Endoscopy is considered to be a very safe procedure. You may have an upper endoscopy done in your doctor's office, an outpatient surgery center or a hospital. An upper endoscopy allows a doctor to view the esophagus, stomach, and upper part of the intestine by passing and endoscope through the mouth and throat into the esophagus. When an endoscope is passed through the rectum and into the large intestine, the procedure is referred to as a sigmoidoscopy or colonoscopy depending on how far up the endoscope is passed. A special type of endoscopy is endoscopic retrograde cholangiopancreaticography, or ERCP. This allows pictures of the pancreas, gallbladder, and related areas to be taken. ERCP is also used for stent placement and biopsies. Endoscopic ultrasound or EUS combines upper endoscopy and ultrasound to examine various areas of the digestive tract.

Endoscopy is a procedure in which a thin, flexible tube, with a light and camera attached to it is used to directly view the esophagus, stomach and duodenum (upper small intestine). In the case that the procedure is performed on children, the intent is typically to help determine the cause of stomach pain, diarrhea, throwing up, or trouble growing.  It is also an effective means of removing foreign bodies in the case of accidental ingestion. The doctor may additionally choose to perform a biopsy, (take very small tissue samples) in some cases. These samples will then be sent to a pathology laboratory to be evaluated.

Endoscopy is the term used to describe the direct visiual inspection of any part of the interior of the body, by means of an optical viewing instrument referred to as an endoscope, introduced through a natural orifice or through a small surgical incision. Natural ports of entry are used for procedures such as viewing the gastrointestinal tract, respiratory tract, and colon. Artificial ports of entry are typically used in procedures such as laparoscopy (examination of the abdominal cavity or performance of minor abdominal surgery using a laparoscope) and arthroscopy (the use of an arthroscope to diagnose an injury to or disease of a joint or to perform minor surgery on a joint). Endoscopy encompasses many techniques and is performed for a large variety of reasons.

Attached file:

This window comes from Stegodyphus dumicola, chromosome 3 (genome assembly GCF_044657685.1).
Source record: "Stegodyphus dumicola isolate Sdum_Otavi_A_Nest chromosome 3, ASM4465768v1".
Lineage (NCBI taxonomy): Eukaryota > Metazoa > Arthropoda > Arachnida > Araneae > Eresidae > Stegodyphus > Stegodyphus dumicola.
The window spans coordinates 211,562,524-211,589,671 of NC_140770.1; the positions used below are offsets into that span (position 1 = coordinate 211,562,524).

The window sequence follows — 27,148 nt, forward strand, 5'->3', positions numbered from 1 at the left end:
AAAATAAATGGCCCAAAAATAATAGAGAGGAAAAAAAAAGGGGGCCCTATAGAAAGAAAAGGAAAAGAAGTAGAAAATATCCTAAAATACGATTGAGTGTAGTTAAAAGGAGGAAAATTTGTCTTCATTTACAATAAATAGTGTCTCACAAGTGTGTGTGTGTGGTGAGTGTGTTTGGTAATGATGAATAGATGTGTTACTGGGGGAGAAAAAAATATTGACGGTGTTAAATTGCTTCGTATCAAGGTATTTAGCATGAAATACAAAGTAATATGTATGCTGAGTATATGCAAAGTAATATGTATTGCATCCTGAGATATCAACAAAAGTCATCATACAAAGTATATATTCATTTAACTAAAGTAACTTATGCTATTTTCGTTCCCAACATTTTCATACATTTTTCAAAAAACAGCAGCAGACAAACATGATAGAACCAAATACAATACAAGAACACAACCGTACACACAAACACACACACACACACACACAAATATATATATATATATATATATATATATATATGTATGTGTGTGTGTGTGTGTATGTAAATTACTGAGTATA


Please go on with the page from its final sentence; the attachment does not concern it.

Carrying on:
What is a nasal endoscopy?

Nasal endoscopy is an endoscopic procedure performed by an otolaryngologist ( Ear, Nose, and Throat Specialist) for the purpose of viewing the structures inside the nose and sinuses. The procedure can be accomplished using either a flexible fiber optic endoscope or a rigid endoscope. A flexible fiber optic endoscope can more easily navigate tighter spaces due to it's typically smaller diameter, but requires both hands for operation. A rigid endoscope has traditionally offered superior image quality, and allows the physician to obtain tissue and culture samples as well as potentially perform surgery in some cases.

Properly caring for your endoscopic equipment is a key factor in reducing the risk of cross-contamination leading to infection due to microbial growth. A single scope can be used hundreds or even thousands of times each year. Your patients’ health and safety rely on your use of correct techniques to clean, disinfect, and sterilize your endoscopic equipment.

Appropriate cleaning can reduce up to 95% of all organic debris and micro-organisms present on the endoscopes. Failure to remove organic matter, such as proteins, carbohydrates, fats, chemical salts, and other substances found in blood or mucous, could prevent the disinfectant from being able to function correctly, or even cause the instrument channels in the endoscope to become blocked and not function correctly.

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M.D. Endoscopy

As the industry leader of pre-owned, refurbished and used endoscopy equipment, M.D. Endoscopy, Inc. offers one of the largest inventories of endoscopes in the world. We offer products from all major manufacturers including but not limited to Olympus, Pentax and Fujinon with the only and most comprehensive 24-month warranty in the industry.

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